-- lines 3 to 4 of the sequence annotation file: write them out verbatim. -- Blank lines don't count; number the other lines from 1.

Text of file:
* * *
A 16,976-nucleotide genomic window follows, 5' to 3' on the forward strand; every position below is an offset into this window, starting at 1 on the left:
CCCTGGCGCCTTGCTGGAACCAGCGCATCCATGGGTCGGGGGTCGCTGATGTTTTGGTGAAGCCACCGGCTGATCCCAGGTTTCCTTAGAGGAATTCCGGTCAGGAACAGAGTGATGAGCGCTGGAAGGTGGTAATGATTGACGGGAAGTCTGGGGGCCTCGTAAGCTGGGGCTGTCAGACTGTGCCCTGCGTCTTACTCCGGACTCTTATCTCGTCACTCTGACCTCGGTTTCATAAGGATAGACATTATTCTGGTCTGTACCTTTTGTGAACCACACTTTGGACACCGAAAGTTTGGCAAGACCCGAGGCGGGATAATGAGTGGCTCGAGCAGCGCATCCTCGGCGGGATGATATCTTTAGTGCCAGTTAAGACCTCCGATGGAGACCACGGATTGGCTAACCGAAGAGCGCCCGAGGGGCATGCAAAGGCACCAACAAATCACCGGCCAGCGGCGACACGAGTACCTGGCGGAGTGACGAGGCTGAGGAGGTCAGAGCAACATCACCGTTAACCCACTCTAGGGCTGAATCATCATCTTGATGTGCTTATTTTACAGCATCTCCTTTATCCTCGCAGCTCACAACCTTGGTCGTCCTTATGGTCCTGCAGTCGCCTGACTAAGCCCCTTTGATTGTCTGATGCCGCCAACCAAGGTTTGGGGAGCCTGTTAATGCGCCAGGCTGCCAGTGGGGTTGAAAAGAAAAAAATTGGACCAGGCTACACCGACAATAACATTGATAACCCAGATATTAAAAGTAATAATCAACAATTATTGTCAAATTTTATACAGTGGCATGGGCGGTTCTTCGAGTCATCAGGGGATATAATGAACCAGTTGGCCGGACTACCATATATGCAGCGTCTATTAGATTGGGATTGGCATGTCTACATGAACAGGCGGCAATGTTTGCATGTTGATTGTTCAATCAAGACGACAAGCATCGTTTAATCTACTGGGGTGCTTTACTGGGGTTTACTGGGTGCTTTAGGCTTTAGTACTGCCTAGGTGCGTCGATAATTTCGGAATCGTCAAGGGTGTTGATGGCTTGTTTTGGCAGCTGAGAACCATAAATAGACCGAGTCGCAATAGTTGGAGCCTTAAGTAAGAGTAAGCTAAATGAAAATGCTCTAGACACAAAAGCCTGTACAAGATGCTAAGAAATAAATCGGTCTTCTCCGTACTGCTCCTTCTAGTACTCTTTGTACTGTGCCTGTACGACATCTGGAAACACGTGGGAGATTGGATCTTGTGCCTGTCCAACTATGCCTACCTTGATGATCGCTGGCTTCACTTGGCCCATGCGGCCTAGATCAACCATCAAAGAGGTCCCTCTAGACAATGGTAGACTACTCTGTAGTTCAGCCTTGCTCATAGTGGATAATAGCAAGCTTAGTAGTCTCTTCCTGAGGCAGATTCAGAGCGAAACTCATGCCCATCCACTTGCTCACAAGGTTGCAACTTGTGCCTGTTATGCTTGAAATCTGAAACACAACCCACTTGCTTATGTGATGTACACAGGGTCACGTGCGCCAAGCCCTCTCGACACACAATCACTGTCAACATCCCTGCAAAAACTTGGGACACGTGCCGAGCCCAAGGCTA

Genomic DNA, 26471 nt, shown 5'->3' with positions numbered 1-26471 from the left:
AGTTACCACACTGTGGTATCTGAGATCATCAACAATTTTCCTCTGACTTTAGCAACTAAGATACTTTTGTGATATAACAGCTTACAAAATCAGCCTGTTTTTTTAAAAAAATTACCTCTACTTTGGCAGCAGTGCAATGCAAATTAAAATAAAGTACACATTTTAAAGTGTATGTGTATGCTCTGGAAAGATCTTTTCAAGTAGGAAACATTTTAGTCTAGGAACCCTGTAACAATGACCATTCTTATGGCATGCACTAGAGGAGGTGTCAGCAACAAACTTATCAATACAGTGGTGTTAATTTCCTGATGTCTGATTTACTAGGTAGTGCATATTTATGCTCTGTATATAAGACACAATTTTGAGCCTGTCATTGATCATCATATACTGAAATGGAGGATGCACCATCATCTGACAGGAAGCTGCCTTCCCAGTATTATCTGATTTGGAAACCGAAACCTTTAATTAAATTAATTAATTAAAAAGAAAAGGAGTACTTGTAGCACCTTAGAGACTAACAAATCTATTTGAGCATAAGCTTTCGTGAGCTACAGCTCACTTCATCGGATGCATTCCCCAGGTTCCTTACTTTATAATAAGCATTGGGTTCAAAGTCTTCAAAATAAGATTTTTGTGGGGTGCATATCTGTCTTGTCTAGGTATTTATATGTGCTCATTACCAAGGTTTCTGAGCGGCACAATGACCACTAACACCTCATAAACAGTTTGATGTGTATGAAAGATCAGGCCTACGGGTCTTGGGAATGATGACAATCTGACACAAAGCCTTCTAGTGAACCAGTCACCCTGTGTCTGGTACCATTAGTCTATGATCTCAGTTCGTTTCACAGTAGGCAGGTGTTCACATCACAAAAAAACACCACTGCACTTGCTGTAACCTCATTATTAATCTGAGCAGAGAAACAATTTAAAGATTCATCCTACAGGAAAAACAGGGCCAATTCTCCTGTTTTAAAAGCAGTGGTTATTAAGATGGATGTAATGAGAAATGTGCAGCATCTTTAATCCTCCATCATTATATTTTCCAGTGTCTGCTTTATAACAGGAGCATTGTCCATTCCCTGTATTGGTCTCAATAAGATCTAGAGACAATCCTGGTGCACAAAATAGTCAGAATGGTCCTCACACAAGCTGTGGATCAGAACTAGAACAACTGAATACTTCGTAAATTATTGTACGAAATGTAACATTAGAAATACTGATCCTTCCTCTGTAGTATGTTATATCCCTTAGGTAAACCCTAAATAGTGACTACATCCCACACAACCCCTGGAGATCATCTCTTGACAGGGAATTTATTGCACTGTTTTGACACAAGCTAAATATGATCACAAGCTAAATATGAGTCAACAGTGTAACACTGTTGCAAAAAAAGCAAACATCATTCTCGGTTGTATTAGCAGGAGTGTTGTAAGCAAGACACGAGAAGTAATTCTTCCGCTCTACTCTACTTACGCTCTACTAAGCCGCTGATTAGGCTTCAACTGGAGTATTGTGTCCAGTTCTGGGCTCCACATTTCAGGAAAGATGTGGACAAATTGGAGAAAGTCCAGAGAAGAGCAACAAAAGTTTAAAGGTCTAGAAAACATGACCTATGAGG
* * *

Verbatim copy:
Genomic DNA, 26471 nt, shown 5'->3' with positions numbered 1-26471 from the left:
AGTTACCACACTGTGGTATCTGAGATCATCAACAATTTTCCTCTGACTTTAGCAACTAAGATACTTTTGTGATATAACAGCTTACAAAATCAGCCTGTTTTTTTAAAAAAATTACCTCTACTTTGGCAGCAGTGCAATGCAAATTAAAATAAAGTACACATTTTAAAGTGTATGTGTATGCTCTGGAAAGATCTTTTCAAGTAGGAAACATTTTAGTCTAGGAACCCTGTAACAATGACCATTCTTATGGCATGCACTAGAGGAGGTGTCAGCAACAAACTTATCAATACAGTGGTGTTAATTTCCTGATGTCTGATTTACTAGGTAGTGCATATTTATGCTCTGTATATAAGACACAATTTTGAGCCTGTCATTGATCATCATATACTGAAATGGAGGATGCACCATCATCTGACAGGAAGCTGCCTTCCCAGTATTATCTGATTTGGAAACCGAAACCTTTAATTAAATTAATTAATTAAAAAGAAAAGGAGTACTTGTAGCACCTTAGAGACTAACAAATCTATTTGAGCATAAGCTTTCGTGAGCTACAGCTCACTTCATCGGATGCATTCCCCAGGTTCCTTACTTTATAATAAGCATTGGGTTCAAAGTCTTCAAAATAAGATTTTTGTGGGGTGCATATCTGTCTTGTCTAGGTATTTATATGTGCTCATTACCAAGGTTTCTGAGCGGCACAATGACCACTAACACCTCATAAACAGTTTGATGTGTATGAAAGATCAGGCCTACGGGTCTTGGGAATGATGACAATCTGACACAAAGCCTTCTAGTGAACCAGTCACCCTGTGTCTGGTACCATTAGTCTATGATCTCAGTTCGTTTCACAGTAGGCAGGTGTTCACATCACAAAAAAACACCACTGCACTTGCTGTAACCTCATTATTAATCTGAGCAGAGAAACAATTTAAAGATTCATCCTACAGGAAAAACAGGGCCAATTCTCCTGTTTTAAAAGCAGTGGTTATTAAGATGGATGTAATGAGAAATGTGCAGCATCTTTAATCCTCCATCATTATATTTTCCAGTGTCTGCTTTATAACAGGAGCATTGTCCATTCCCTGTATTGGTCTCAATAAGATCTAGAGACAATCCTGGTGCACAAAATAGTCAGAATGGTCCTCACACAAGCTGTGGATCAGAACTAGAACAACTGAATACTTCGTAAATTATTGTACGAAATGTAACATTAGAAATACTGATCCTTCCTCTGTAGTATGTTATATCCCTTAGGTAAACCCTAAATAGTGACTACATCCCACACAACCCCTGGAGATCATCTCTTGACAGGGAATTTATTGCACTGTTTTGACACAAGCTAAATATGATCACAAGCTAAATATGAGTCAACAGTGTAACACTGTTGCAAAAAAAGCAAACATCATTCTCGGTTGTATTAGCAGGAGTGTTGTAAGCAAGACACGAGAAGTAATTCTTCCGCTCTACTCTACTTACGCTCTACTAAGCCGCTGATTAGGCTTCAACTGGAGTATTGTGTCCAGTTCTGGGCTCCACATTTCAGGAAAGATGTGGACAAATTGGAGAAAGTCCAGAGAAGAGCAACAAAAGTTTAAAGGTCTAGAAAACATGACCTATGAGG